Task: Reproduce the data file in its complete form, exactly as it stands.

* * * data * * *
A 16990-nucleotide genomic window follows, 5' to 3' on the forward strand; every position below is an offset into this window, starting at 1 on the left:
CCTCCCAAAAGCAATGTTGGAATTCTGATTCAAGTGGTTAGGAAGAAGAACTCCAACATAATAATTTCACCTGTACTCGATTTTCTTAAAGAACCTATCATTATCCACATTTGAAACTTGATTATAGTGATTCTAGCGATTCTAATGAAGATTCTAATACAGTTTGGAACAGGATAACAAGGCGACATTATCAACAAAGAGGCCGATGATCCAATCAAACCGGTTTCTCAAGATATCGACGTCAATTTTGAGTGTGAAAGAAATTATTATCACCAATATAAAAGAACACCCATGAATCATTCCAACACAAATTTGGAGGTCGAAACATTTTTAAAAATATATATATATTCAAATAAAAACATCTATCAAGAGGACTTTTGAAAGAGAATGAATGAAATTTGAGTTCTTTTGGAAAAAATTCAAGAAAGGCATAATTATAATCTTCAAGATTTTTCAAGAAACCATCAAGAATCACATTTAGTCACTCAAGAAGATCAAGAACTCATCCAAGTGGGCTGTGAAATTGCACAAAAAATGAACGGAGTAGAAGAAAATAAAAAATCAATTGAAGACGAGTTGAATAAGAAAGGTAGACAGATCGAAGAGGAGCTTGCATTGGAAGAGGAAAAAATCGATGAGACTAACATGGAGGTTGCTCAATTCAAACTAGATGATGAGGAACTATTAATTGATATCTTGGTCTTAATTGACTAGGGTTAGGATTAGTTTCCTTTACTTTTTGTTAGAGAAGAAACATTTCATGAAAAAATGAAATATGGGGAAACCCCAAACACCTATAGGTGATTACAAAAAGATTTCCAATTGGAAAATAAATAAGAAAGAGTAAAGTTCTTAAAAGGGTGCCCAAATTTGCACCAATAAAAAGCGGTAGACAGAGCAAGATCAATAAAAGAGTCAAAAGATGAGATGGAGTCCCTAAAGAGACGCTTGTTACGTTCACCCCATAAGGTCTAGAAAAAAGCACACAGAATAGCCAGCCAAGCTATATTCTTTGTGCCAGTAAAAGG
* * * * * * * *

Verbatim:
A 16990-nucleotide genomic window follows, 5' to 3' on the forward strand; every position below is an offset into this window, starting at 1 on the left:
CCTCCCAAAAGCAATGTTGGAATTCTGATTCAAGTGGTTAGGAAGAAGAACTCCAACATAATAATTTCACCTGTACTCGATTTTCTTAAAGAACCTATCATTATCCACATTTGAAACTTGATTATAGTGATTCTAGCGATTCTAATGAAGATTCTAATACAGTTTGGAACAGGATAACAAGGCGACATTATCAACAAAGAGGCCGATGATCCAATCAAACCGGTTTCTCAAGATATCGACGTCAATTTTGAGTGTGAAAGAAATTATTATCACCAATATAAAAGAACACCCATGAATCATTCCAACACAAATTTGGAGGTCGAAACATTTTTAAAAATATATATATATTCAAATAAAAACATCTATCAAGAGGACTTTTGAAAGAGAATGAATGAAATTTGAGTTCTTTTGGAAAAAATTCAAGAAAGGCATAATTATAATCTTCAAGATTTTTCAAGAAACCATCAAGAATCACATTTAGTCACTCAAGAAGATCAAGAACTCATCCAAGTGGGCTGTGAAATTGCACAAAAAATGAACGGAGTAGAAGAAAATAAAAAATCAATTGAAGACGAGTTGAATAAGAAAGGTAGACAGATCGAAGAGGAGCTTGCATTGGAAGAGGAAAAAATCGATGAGACTAACATGGAGGTTGCTCAATTCAAACTAGATGATGAGGAACTATTAATTGATATCTTGGTCTTAATTGACTAGGGTTAGGATTAGTTTCCTTTACTTTTTGTTAGAGAAGAAACATTTCATGAAAAAATGAAATATGGGGAAACCCCAAACACCTATAGGTGATTACAAAAAGATTTCCAATTGGAAAATAAATAAGAAAGAGTAAAGTTCTTAAAAGGGTGCCCAAATTTGCACCAATAAAAAGCGGTAGACAGAGCAAGATCAATAAAAGAGTCAAAAGATGAGATGGAGTCCCTAAAGAGACGCTTGTTACGTTCACCCCATAAGGTCTAGAAAAAAGCACACAGAATAGCCAGCCAAGCTATATTCTTTGTGCCAGTAAAAGG